Tea during fasting: What to drink and what to avoid

When Fasting Can You Drink Tea?

There are some things to keep in mind when drinking tea during a fast. It’s important that you stick to plain, unsweetened tea during your fasting window. Adding fixings like sugar, nectar, or milk can push you over your calorie limit.

Drinking green, black, and herbal tea can be a great way to stay hydrated during intermittent fasting. However, it’s important to know when you can or cannot drink certain types of tea.


Some forms of tea contain caffeine, which is not considered to be safe for IF, especially in those who experience heartburn, poor sleep or anxiety. It can also interfere with your energy levels and trigger insulin responses. It’s recommended that you avoid chai tea, bubble tea (a milky Taiwanese beverage made with chewy tapioca balls, sweetened milk and sugar syrup) and any other flavored beverages with added calories or carbs while fasting.

However, if you’re in the mood for something a little different than water during your fast, try green tea with chamomile blossoms and bergamot bits or rooibos yerba mate tea. This type of tea contains low amounts of caffeine, which won’t impact your ability to stay hydrated during the day. It’s also rich in antioxidants and may help reduce the risk of some types of cancer, boost cardiovascular health and protect against neurodegenerative disorders.


Tea without any sweeteners is safe to drink during an intermittent fast, however, many people enjoy drinking tea with milk and/or sugar. These types of beverages break a fast and are best avoided.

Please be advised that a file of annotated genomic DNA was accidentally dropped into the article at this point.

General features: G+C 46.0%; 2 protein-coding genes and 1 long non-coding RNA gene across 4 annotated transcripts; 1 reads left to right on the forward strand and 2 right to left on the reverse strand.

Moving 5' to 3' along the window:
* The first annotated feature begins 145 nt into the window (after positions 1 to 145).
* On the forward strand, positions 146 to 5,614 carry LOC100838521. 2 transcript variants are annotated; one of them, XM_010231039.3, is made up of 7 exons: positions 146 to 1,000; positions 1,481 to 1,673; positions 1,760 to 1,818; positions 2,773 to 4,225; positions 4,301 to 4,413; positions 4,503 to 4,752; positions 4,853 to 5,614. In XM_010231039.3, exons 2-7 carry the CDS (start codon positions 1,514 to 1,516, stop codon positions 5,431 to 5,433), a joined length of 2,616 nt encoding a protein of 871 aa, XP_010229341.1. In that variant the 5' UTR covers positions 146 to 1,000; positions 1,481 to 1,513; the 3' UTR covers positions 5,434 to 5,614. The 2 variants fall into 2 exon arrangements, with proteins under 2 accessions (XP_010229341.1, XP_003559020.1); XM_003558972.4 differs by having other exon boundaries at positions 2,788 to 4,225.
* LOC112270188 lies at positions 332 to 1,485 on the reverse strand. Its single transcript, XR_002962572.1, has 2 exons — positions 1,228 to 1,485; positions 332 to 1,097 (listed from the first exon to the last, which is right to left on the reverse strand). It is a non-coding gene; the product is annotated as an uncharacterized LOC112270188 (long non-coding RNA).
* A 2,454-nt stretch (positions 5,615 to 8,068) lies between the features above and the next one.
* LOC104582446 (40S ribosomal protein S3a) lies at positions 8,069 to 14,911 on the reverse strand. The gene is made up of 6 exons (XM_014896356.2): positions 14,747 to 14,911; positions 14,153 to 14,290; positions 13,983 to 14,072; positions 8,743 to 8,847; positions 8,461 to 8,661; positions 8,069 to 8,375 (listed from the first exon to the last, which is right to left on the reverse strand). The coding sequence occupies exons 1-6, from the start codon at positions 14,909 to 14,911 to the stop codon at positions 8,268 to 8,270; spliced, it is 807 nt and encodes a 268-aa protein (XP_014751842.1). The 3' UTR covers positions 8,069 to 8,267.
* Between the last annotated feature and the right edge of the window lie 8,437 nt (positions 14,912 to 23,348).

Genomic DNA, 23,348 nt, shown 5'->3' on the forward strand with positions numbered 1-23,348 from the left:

Rooibos tea, which is caffeine-free, may also help reduce digestive discomfort that can occur during an intermittent fast. This type of tea has been shown to help people manage stress, lower cholesterol levels, and reduce oxidative stress.

In addition, some IF-friendly additives that can be added to tea include lemon or lime and ginger. These ingredients are low in calories and can add a pleasant flavor to your tea without breaking a fast.

Other additives

If you’re following a fasting protocol that allows for flavored tea, stick to unsweetened varieties without any added milk or sugar. This includes black, green, oolong, and rooibos tea. This also applies to herbal teas, such as chamomile, lavender, and bergamot.

During the fasting window, drinking tea can help curb hunger pangs and make sticking to your IF plan easier. Moreover, certain types of tea may even boost your metabolism. This is because some teas contain catechins, natural plant compounds that promote fat-burning processes in the body (3).

If you want to give your IF-friendly tea some extra flavor, consider adding a squeeze of lemon or slices of ginger. Both ingredients are low in calories and provide a burst of tangy, citrusy goodness. In addition, a little bit of acidity can help neutralize the bitterness of some teas. This is particularly true of green and oolong teas, which tend to be a bit more bitter than others.


Tea is a great option during intermittent fasting because it’s low in calories and has appetite-suppressing effects. It can also boost energy levels and help people resist cravings during a fast. However, some people should avoid caffeine-containing teas, especially if they have health conditions such as heartburn or caffeine sensitivity.

If you’re following an intermittent fasting plan, you should stick to water, lemon juice-spiked water and unsweetened teas. This is because any type of drink that contains sugar or milk will cause an insulin spike and break your fast. While water-only fasting is generally safe, it’s not recommended for anyone with diabetes or those who take insulin or other medication to regulate blood glucose. In addition, extended water-only fasts can impact exercise performance, with research suggesting that endurance exercisers may feel more fatigued after a 24-hour period without food. (9) (10) (11) (14). Moreover, it’s best for people who struggle with eating disorders to avoid water-only fasting altogether.

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